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Monday, February 15, 2010

Calving Time on Cedarbrook Steading

Our days and nights are filled with chores and caring for the animals. We have 5 calves born so far...and about 38 to go. The weather has turned cold and blustery, so three calves and their moms are still in the barn. We hope the weather turns and we can put them out to the cow yard to get the precious sunshine they need for health and vitality.
We have our routine pretty well established and all is running smoothly. Winchester, my oldest deals with the night shift well. He checks on cows at 11:30 pm.-1:30-3:30 am and then Jeff checks around 5:30 am before getting ready for work. Remington and myself take the morning shifts after Jeff goes to work and we check cows at 7:30-9:30-11:30 am. Me and Rem do the morning chores as well as Winchester sleeps in till about noon.
We have a few hours before afternoon chores to get a few other things done around the house. By the end of the 6 weeks of calving season we are pretty tired of the day in and day out routine!
We don't venture far from home for more than an hour. In this weather, we can loose a calf very easily if the mom chooses to have it in a snow bank. So, I've been asked why do we choose to calve out this time of year with the cold and snow? Because we live on Cedarbrook. Chances are high that we can experience flooding. This usually happens right after the first of April. We want to be done with calving, in case we have to move the herd to higher ground, down on the County Line pasture. We do not have the facilities there to be calving. No buildings, no corrals, just a pasture.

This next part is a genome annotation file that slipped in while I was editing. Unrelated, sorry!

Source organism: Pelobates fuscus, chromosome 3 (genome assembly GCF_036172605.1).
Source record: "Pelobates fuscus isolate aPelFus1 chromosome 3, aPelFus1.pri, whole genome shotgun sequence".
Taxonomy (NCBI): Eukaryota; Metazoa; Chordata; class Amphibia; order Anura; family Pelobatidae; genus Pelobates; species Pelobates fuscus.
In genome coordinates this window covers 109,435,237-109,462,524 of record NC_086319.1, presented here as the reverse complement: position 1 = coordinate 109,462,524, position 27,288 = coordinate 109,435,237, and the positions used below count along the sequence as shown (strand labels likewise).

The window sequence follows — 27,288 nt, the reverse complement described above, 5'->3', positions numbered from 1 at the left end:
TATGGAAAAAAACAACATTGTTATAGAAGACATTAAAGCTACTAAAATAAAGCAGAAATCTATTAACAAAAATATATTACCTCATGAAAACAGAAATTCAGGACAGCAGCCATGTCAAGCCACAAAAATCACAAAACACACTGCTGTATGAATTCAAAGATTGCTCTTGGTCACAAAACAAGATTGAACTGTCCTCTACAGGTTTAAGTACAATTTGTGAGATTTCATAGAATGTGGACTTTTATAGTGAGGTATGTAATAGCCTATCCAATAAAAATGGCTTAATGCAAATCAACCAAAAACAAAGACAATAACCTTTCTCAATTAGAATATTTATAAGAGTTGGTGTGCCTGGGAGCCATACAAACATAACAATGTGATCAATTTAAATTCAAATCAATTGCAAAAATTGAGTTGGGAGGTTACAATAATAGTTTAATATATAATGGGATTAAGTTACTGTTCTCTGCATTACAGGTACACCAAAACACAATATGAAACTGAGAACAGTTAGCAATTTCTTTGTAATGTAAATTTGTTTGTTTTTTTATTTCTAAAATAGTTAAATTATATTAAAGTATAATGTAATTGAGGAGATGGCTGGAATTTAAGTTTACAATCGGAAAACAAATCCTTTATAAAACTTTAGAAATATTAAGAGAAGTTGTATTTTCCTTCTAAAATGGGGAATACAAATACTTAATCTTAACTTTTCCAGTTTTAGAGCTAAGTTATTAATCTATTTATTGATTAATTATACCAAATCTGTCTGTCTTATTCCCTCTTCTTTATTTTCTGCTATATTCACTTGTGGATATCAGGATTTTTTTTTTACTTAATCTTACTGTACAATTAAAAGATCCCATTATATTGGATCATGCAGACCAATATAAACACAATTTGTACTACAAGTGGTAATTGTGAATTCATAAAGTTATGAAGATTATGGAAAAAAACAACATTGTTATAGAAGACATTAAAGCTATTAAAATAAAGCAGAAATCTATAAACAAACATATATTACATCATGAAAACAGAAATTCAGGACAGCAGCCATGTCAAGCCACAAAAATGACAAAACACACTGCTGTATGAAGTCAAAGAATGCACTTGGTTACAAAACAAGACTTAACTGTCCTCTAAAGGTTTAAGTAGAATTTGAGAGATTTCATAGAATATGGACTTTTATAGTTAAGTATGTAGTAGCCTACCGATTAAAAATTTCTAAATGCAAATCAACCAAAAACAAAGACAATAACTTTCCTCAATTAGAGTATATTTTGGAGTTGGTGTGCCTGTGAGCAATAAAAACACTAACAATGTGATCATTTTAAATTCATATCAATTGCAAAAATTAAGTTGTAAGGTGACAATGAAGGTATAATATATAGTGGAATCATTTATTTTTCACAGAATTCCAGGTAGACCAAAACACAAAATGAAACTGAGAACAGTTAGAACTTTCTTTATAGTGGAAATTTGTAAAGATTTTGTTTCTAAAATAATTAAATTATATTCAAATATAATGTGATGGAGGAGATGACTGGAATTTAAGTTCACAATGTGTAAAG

Pictured is our second calf, laying along the shed wall. He looks pretty content in the sun and taking a snooze.
I'm going to look for some pics of the last spring when we last flooded. I don't even remember how many springs ago it was. It's hard to imagine that it looks like we live on an island. That's the only way, I can describe it. Living on Cedarbrook is full of wonders, but when it chooses to accept the water from the Mississippi and it spills onto our land, we have learned to endure what nature hands us.

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